Grant's meddling, no doubt, played a part in driving Mets' GM Bing Devine, who was doing a nice job of trying to build a winner, back to St. Louis. It was probably after Mets' GM Johnny Murphy passed away in 1970 that Grant's influence began to increase. Whitey Herzog was Mets' player development director and heir to the GM job, but Grant passed him by because he knew he wouldn't stand for any interference from someone who in Whitey's words "knew nothing about baseball".

The next two Mets' GM's, Bob Scheffing and Joe McDonald, probably had their hands tied by Grant, his frugality, and his belief that ballplayers should be quiet, sign their contracts, and just play ball. When a player became outspoken about salary issues such as Tom Seaver and Dave Kingman did, it was only a matter of time before they would be sent away. When Gil Hodges died just before the 1972 season began, Grant again chose to bypass the outspoken Herzog, driving him out of the organization, in favor of Yogi Berra.

Probably the best example of how out of touch M. Donald Grant was with the average fan was when he tried to explain the Tom Seaver negotiations and subsquent trade in terms of bluffing and playing tricks in a hand of bridge. How many Mets' fans have any idea how to even play bridge? >>

I summarized that, but didn't change the spelling, grammar or punctuation. Nevertheless, the author's points hold. Grant might have been a good stockbroker, but, despite being the son of Mike Grant, a Hockey Hall-of-Famer who won 5 Stanley Cups with Montreal teams in the 1890s, he had no more business running a sports team than he would have a trucking company.

The autocratic Grant had already traded away Tommie Agee after the 1972 season, and Tug McGraw after 1974. Things got worse when Mrs. Payson got sick, and died just after the 1975 season ended. Her daughter, Lorinda de Roulet, inherited the team, and she knew that she knew nothing about baseball, so she trusted Grant even more.

Now, Grant traded away Rusty Staub (who would later return) and Cleon Jones. He traded Jerry Grote after 1976, and Seaver and Kingman on June 15, 1977, a date which lives in Met infamy. Aside from the Dodgers and Giants getting moved out of town, this is the most hated transaction in the history of New York sports -- even if Steve Henderson had a few hits in him and Doug Flynn was a very good fielder.

Lorinda finally fired the old buzzard in 1978. By that point, attendance at Shea Stadium was so sparse, it was being called Grant's Tomb: It had gone from a City record 2.7 million fans in the 1970 season to under 800,000 by 1979 -- or, per game, from 33,000 to 9,740. Contrast that with the Yankees: In 1972, they bottomed out at 966,000 (12,000), their lowest since World War II; by 1980, they had risen to 2.6 million (32,000).

Not until 1980, when Lorinda sold the team to Fred Wilpon and Nelson Doubleday, did things begin to turn around at Shea. Grant died on November 29, 1998, 16 days after the death of Weeb Ewbank, and 12 days after the death of the Knicks' title-winning head coach, Red Holzman. Weeb and Red got a lot of praise in the New York media at the time. Grant's death was barely even noticed. Serves him right.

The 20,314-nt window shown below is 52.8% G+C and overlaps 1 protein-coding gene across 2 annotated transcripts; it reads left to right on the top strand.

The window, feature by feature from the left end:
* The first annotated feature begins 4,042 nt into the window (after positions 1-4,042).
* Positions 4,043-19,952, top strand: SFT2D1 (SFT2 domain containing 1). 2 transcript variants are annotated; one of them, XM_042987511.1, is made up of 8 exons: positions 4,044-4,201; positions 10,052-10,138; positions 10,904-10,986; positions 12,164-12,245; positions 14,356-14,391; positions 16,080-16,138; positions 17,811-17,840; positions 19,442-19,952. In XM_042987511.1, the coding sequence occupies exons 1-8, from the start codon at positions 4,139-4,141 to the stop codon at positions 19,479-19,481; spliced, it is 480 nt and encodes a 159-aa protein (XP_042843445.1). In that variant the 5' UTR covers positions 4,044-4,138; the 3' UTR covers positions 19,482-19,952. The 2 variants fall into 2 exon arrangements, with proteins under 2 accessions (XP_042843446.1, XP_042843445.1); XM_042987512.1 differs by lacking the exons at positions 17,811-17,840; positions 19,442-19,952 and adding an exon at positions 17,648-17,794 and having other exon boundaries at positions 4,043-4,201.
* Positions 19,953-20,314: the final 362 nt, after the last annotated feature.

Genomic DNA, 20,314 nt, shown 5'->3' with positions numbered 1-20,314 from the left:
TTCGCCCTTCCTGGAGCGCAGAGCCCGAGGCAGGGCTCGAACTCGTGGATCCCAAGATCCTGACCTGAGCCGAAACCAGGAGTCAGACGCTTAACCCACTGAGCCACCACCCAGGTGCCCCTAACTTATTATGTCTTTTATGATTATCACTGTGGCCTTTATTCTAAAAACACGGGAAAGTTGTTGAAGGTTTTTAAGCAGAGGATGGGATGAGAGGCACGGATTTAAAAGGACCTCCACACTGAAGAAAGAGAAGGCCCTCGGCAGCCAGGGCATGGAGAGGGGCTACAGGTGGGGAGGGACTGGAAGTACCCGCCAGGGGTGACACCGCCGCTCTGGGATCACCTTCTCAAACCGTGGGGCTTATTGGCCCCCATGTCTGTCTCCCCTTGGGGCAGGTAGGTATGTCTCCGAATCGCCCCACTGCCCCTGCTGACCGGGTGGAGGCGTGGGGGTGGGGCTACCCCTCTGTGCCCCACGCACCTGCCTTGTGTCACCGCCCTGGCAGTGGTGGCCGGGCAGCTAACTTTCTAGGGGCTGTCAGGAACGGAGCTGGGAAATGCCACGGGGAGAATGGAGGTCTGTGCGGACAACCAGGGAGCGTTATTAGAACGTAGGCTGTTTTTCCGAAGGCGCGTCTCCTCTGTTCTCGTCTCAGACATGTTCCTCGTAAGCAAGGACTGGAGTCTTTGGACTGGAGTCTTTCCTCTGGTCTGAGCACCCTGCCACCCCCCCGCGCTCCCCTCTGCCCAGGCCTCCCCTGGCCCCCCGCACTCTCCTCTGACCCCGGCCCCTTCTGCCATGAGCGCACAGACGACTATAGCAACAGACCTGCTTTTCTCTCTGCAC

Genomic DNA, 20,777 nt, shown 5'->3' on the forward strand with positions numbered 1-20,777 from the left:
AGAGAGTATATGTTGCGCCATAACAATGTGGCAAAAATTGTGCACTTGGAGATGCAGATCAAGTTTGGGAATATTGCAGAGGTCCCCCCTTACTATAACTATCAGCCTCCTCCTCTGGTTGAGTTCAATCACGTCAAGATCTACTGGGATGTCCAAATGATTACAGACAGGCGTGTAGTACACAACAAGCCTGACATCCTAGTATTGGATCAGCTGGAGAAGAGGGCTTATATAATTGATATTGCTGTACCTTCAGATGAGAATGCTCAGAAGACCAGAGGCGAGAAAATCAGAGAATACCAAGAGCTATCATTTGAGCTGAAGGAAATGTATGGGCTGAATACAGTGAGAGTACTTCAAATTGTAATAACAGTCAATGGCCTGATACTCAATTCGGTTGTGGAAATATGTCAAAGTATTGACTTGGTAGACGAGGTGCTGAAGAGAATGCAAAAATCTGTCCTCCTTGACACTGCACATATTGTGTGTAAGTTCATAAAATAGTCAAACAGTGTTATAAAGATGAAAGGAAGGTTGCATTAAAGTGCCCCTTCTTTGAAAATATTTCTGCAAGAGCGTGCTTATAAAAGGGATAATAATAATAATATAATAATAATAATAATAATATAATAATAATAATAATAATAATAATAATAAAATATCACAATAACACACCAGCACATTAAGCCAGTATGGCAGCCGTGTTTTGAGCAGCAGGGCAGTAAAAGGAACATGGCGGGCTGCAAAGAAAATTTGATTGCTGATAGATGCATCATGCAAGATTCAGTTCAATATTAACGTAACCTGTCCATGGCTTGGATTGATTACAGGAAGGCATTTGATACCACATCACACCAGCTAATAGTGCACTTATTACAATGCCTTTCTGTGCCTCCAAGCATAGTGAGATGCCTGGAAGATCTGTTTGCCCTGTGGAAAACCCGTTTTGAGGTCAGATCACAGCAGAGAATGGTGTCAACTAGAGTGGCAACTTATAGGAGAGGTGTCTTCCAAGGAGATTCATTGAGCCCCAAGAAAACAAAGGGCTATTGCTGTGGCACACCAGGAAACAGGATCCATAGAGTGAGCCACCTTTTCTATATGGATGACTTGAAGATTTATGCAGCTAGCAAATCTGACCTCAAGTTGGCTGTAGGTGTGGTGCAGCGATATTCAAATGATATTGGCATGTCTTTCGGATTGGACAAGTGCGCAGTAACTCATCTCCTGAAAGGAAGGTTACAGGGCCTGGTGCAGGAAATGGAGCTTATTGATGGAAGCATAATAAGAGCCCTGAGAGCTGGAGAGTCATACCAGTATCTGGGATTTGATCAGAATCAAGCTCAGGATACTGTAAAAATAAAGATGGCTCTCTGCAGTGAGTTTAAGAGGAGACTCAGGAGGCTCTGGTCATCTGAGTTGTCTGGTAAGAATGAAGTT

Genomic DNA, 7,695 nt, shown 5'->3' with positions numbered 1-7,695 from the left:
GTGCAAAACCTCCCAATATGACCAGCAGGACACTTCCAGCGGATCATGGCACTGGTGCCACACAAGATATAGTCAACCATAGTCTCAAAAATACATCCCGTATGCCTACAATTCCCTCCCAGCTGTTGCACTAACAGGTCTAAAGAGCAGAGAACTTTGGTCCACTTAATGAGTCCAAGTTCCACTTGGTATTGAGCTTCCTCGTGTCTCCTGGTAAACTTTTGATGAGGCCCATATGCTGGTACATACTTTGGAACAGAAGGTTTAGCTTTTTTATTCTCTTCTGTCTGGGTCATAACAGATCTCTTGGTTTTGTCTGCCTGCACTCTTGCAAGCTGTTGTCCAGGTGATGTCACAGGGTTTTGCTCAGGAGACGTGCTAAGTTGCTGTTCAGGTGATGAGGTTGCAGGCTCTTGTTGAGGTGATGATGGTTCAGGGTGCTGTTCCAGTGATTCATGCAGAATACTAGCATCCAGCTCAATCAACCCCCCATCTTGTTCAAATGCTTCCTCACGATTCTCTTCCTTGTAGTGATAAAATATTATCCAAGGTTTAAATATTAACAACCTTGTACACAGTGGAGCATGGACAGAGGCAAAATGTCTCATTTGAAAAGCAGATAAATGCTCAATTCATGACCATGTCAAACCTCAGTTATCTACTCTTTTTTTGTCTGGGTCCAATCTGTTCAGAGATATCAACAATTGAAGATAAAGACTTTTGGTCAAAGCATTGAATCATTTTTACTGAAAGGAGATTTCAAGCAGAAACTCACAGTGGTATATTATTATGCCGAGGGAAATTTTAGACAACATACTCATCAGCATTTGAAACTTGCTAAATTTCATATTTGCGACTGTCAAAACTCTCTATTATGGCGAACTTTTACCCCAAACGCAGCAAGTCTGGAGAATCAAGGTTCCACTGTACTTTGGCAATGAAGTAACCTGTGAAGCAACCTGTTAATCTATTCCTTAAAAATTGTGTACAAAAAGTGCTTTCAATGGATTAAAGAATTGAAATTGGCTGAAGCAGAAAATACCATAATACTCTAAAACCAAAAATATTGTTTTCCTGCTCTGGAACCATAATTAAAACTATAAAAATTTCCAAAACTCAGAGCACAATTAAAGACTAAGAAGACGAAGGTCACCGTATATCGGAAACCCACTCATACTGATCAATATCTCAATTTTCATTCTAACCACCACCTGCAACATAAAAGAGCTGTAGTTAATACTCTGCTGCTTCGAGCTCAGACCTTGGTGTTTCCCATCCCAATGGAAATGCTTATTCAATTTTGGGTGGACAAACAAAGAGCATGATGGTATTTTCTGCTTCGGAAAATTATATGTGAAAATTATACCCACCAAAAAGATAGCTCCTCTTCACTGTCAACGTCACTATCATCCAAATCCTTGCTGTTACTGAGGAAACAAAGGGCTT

1. James Dolan, Knicks and Rangers, 1999 to the present. His father Charles Dolan hired him to run Cablevision. Which owns ITT. Which owns Viacom. Which owns Paramount Communications. Which owns Gulf + Western. Which owns the Madison Square Garden Corporation. Which owns the Garden complex, the Knicks, the Rangers, the WNBA's New York Liberty, the MSG Network, and the Garden's boxing, concert and other special-events promotion operations.

He has done great things. He has promoted the Concert For New York City after 9/11, and the Big Apple to Big Easy Concert after Hurricane Katrina. He is one of the most charity-sustaining people in America. He is, by most accounts, a decent person.

But this is the guy who hired Glen Sather to run the Broadway Blueshirts, and also the guy who hired Isiah Thomas to run the Knickerbockers. Through those 2 guys, whom he showed unbelievable loyalty, to the point where both New York Daily News columnist Mike Lupica and I, independent of each other, have wondered what kind of pictures Isiah has of Dolan, he has managed to futz up one of the NBA's charter franchises and one of the NHL's so-called "Original Six" teams, the 3rd- and 4th-greatest franchises in the Tri-State Area (behind the Yankees and football Giants), for over a decade.

Think about it: Starting with 2000-01, the 1st full season in which Dolan has, effectively, been the big boss of both teams, the Knicks have won no Playoff series, and only 2 Playoff games, and haven't reached the Playoffs since the 2003-04 season, despite spending more money (even with the league's salary cap) than any team in basketball history; while the Rangers have won 2 Playoff series but haven't progressed beyond the NHL's final 8, despite spending more money (both without and then with the league's salary cap) than any team in hockey history.

Think about that: 2 teams, same building, 10 years, 16 Playoff games won. They haven't both made the Playoffs since 1997. That's right: By this coming spring, even if both manage to do it, it will have been 14 years since both the Knicks and the Rangers were still going at the end of April, to say nothing of May or June.

Messing up 1 franchise for a decade is bad enough. Jimmy Dolan has messed up 2. He's not a dirty bastard like Walter O'Malley or Donald Grant, or a sleazeball like Isiah Thomas, or an "ogre" as George Steinbrenner was often called. He certainly isn't a good man thrown into an awful situation like Mike Burke. And he isn't a legend whose game has passed him by, like Glen Sather.

But, like Weeb Ewbank (as GM, anyway) and Mike Milbury, he is a guy in over his head. But it's Knick and Ranger fans who feel like they're drowning.